I also got one of their burgers, which is actually more a slider. It was fun presentation-wise, but I wished there was more meat in this.
And just to jump around different cultural food varieties, I ordered a plate of their shrimp tempura. As I mentioned earlier, this was served in an individual plate. I wish this becomes a trend so that there’s no ebi tempura hoggers present in buffets like this anymore.
I then ordered some of their “dirty” ice cream. I forwent getting it on a cone because I wanted to sample all three flavors. The only “dirty” about this is the presentation, served in the usual street cart. Otherwise, the quality of ice cream here is quite thick, delicious, and what you’ll get from their desserts bar. The flavors are the “dirty” ice cream trifecta—ube or purple yam, tsokolate or chocolate, and mango.
Beloved got jealous of my order and noticed that their non-“dirty” ice cream was served peculiarly. She got their salted caramel ice cream which was served on a smoking bowl of dry ice. Taste-wise is the same and the gimmick was entirely for show, didn’t add anything to the flavor of the dish.
I then went for their steak. I got their tenderloin which was served on a sizzling plate. I didn’t like that it has mashed potatoes that I could’ve gone without, and you can’t get your steak without it. I didn’t want to be wasteful so I ate it anyway. It was okay, but I’ve had better steaks elsewhere.
Beloved continued with her desserts, sampling their brownies and creme brulee. She also got a bowl of their cornflakes.
I tried their kamote or sweet potato fries. It wasn’t too sweet, which was good, but it was a bit hefty. Shame, as I was starting to get full at this point.
I was urged by Beloved to try their other flavor ice creams, namely their black sesame and pistachio ice cream. The black sesame didn’t really taste anything special, it’s more like a slightly nutty vanilla. The pistachio, on the other hand, definitely tasted pistachio.
I mentioned there’s taho here, right? This is basically tofu in liquid form with arnibal or a sugary syrup and some sago or tapioca pearls. Sadly, similar to the ice cream, the silken tofu they used in this dish felt a bit too classy, having a much lighter texture and innate sweetness. It’s good, yeah, but might not have a nostalgic feeling having this cup.
As we were starting to get full, we ordered a couple of cups of coffee. They serve quite a variety of espresso-based drinks as well as teas. Beloved got her favorite mocha and I got an americano.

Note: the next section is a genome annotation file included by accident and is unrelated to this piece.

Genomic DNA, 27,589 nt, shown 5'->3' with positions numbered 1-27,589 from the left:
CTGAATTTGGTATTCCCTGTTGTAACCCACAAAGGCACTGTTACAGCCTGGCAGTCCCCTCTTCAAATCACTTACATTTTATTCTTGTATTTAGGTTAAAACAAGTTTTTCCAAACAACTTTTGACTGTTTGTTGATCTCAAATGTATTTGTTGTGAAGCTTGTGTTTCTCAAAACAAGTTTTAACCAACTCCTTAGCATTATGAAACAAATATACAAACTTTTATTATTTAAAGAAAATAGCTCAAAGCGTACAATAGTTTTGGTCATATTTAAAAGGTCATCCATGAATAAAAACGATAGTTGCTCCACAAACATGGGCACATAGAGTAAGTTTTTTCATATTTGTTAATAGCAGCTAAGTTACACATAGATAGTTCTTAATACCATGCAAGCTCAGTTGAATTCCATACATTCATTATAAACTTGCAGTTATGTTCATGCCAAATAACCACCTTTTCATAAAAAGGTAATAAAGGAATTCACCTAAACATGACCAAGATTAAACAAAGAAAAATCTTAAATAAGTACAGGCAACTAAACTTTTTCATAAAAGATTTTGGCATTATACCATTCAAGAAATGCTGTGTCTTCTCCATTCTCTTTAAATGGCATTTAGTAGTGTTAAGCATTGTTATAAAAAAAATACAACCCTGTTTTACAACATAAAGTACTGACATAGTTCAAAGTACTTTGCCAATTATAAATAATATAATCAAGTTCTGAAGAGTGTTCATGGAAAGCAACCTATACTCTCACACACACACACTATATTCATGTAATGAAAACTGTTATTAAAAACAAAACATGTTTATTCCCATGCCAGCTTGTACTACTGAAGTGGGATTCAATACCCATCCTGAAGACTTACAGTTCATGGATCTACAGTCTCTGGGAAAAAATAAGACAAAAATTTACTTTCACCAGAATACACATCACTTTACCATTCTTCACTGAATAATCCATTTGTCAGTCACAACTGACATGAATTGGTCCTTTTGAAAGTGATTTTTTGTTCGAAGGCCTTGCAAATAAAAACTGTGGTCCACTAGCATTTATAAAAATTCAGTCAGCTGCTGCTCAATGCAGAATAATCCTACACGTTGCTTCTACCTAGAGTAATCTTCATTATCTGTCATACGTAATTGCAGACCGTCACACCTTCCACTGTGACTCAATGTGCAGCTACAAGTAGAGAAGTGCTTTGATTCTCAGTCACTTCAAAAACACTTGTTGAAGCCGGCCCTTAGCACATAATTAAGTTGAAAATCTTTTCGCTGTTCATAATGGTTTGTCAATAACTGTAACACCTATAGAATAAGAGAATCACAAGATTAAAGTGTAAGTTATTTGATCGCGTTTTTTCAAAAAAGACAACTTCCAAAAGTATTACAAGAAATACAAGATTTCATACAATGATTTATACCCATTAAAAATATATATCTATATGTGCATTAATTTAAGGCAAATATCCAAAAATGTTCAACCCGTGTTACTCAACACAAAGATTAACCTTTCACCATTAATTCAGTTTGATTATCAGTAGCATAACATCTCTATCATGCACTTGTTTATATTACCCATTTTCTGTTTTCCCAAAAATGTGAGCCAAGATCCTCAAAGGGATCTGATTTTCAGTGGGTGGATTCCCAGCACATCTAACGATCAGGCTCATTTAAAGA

I also got another bagnet for my penultimate plate. It’s a rarity for me to have as much bagnet as I want, so I took advantage of it. This is also one of the few places you can have coffee with bagnet together and nobody will bat an eye.
Well, at least I thought that would’ve been my penultimate plate. They began serving the birthday “cake”, as per tradition of any Vikings restaurant. However, instead of cake, here they served the same above-average quality ice cream they serve in their dessert stall. Although this is already my ninth or tenth scoop, my ice cream stomach still had enough space for it.
We concluded our meals with a couple of slices of watermelon for me and the cornflakes for Beloved. Mine needed a bit of salt, but Beloved loved her choice for some reason.
Looking back, we actually managed to sample everything that we want. It wasn’t an exhaustive list, but we definitely managed to try all that we wanted to try, with emphasis on the street foods. And honestly, it’s not really a “wow, amazing” experience. The twists here were mostly cosmetic in nature and the food was just okay, nothing extraordinary. Overall, it’s an average buffet with above-average ice cream and a relatively fair price. However, if you take advantage of their birthday promo which requires one person to be a birthday celebrant with one paying adult, it becomes a steal. We only paid around 720 Php for the entire feast (688 Php plus service charge). I noticed a lot of other couples had the same plan as we did. And no, you don’t to have a romantic partner—some of them seemed to be friends or classmates and were of the same gender; well, at least, it seemed like some of them were not in a romantic relationship. Ahem… anyway, if it’s your birthday and you want something a bit different from the usual Vikings buffet experience, or if you prefer bagnet over lechon, The Alley is a place to consider.